In this respect, and to safeguard the privacy, confidentiality, security, and integrity of consumers' genetic data, the Act requires direct-to-consumer genetic testing companies to:

  • provide consumers with clear and complete information regarding the company's policies and procedures for collection, use, or disclosure of genetic data by making available to them:
    • a privacy policy acting as a high-level overview which includes basic, essential information about the company's collection, use, or disclosure of genetic data; and
    • a prominent and publicly available privacy notice that, at a minimum,  includes information about the company's practices around data collection, consent, use, access, disclosure, transfer, security, retention, and deletion of data.

In terms of rules on consent, the Act requires direct-to-consumer genetic testing companies to obtain a consumer's consent for the collection, use, or disclosure of their genetic data. This consent should include, at least:

  • initial express consent which describes the uses of the collected genetic data, specifying who has access to test results and how the genetic data may be shared;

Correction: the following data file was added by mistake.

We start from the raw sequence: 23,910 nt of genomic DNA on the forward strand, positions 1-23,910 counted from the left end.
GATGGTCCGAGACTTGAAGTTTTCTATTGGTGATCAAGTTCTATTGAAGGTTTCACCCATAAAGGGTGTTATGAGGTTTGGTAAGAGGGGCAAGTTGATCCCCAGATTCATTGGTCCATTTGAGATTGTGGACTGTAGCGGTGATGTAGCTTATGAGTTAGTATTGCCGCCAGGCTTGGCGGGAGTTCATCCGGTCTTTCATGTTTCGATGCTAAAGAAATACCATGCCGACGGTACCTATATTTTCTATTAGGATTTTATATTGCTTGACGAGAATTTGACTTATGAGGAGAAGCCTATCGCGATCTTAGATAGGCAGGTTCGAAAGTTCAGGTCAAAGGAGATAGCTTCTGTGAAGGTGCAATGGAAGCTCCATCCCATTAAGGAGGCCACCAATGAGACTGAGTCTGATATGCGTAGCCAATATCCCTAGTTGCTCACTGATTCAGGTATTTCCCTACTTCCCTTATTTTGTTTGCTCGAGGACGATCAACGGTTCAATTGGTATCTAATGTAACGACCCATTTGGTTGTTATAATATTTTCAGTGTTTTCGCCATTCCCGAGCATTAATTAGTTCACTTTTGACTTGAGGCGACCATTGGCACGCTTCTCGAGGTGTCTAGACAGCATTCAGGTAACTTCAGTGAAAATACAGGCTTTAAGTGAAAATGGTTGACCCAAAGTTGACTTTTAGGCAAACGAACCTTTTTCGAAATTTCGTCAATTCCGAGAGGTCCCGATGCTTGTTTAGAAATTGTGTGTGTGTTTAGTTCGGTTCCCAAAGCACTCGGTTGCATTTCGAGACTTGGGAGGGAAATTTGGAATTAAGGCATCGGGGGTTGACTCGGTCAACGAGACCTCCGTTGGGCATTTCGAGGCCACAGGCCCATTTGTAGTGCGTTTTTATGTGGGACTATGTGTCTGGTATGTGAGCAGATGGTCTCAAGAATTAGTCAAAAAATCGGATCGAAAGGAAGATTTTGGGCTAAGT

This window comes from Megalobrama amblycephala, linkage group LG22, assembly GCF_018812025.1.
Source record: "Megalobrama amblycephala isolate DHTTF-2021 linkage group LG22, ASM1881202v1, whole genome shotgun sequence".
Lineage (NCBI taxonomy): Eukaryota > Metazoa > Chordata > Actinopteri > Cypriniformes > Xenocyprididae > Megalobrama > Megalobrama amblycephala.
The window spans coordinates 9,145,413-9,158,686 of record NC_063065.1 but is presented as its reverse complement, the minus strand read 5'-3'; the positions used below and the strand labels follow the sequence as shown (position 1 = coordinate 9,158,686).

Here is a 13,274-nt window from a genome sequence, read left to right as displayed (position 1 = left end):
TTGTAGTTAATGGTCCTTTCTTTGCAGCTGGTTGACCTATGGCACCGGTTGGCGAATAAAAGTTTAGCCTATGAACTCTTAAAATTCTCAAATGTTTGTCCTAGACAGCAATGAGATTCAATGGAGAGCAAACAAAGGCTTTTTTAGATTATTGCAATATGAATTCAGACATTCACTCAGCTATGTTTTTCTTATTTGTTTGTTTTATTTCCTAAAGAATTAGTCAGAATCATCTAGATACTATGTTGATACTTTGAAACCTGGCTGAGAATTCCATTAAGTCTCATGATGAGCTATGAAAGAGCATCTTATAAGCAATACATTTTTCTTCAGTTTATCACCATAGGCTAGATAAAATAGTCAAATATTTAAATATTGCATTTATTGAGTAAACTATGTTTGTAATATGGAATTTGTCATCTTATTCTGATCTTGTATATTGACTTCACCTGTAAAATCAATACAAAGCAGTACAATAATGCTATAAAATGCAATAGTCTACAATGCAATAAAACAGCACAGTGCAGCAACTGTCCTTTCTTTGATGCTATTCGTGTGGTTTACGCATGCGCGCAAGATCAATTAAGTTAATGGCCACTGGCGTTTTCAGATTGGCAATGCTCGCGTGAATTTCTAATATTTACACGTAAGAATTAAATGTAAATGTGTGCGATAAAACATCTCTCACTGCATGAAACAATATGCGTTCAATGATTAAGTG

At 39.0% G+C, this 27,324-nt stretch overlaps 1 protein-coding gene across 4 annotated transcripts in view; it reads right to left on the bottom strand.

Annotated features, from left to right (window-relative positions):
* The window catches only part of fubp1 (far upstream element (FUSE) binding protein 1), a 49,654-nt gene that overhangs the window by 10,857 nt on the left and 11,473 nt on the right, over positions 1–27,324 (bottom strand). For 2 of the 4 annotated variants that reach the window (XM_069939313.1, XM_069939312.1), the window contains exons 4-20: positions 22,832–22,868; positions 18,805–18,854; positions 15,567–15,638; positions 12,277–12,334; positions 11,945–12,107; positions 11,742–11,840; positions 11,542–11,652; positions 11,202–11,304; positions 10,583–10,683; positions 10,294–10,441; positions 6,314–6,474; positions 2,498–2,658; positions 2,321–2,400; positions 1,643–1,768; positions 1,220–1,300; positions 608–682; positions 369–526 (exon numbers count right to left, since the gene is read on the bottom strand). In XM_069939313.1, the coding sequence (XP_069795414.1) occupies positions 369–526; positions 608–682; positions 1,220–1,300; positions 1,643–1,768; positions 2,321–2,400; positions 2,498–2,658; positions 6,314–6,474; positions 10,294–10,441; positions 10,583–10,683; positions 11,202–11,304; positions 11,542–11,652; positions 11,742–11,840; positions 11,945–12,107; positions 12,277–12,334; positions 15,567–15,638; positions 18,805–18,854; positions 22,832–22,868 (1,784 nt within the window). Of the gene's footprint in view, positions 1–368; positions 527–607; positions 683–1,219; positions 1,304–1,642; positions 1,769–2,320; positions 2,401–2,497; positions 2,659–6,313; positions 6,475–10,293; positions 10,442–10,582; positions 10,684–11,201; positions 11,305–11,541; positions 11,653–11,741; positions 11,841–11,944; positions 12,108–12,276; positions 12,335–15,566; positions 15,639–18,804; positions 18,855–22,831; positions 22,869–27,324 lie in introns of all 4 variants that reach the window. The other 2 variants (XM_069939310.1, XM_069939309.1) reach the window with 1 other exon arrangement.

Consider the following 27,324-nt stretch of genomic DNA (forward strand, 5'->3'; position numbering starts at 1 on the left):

• separate express consent which is used for:
    • the transfer or disclosure of the consumer's genetic data to anyone other than the company's vendors and service providers, as well as for use of the genetic data that goes beyond the primary purpose for which it was initially collected; and
    • retaining biological samples provided by the consumer, following completion of the initial testing service that was requested;
  • informed consent which should be compliant with the federal policy for the protection of human research subjects, with regard to the transfer or disclosure of the consumer's genetic data to a third party for research purposes or research conducted under the control of the company for the purpose of publication or generalisable knowledge; and
  • express consent which is used for marketing to a consumer based on their genetic data, or for marketing by a third party based on the fact that the consumer had ordered or purchased a genetic testing product or service - in this regard, marketing is to be intended as not including the provision of customised content or offers on websites, or through applications or services provided by the direct-to-consumer genetic testing company, with the first-party relationship to the customer.

With regard to the security of the obtained consumer's genetic data, the Act establishes that covered organisations must develop, implement, and maintain security programs to the end of protecting such data against unauthorised access, use, or disclosure.

Finally, the Act restricts the ability of direct-to-consumer genetic testing companies to disclose consumers' genetic data to public bodies and law enforcement, as this requires the consumer's express written consent.

Enforcement

The Act grants the Kentucky Attorney General ('AG’) the authority to enforce its provisions, entitling such authority to enforce civil penalties of $2,500 for each violation, as well as to recover actual damages incurred by consumers on whose behalf the action was brought, and costs incurred by the Office of the AG.

Francesco Saturnino Privacy Analyst
[email protected]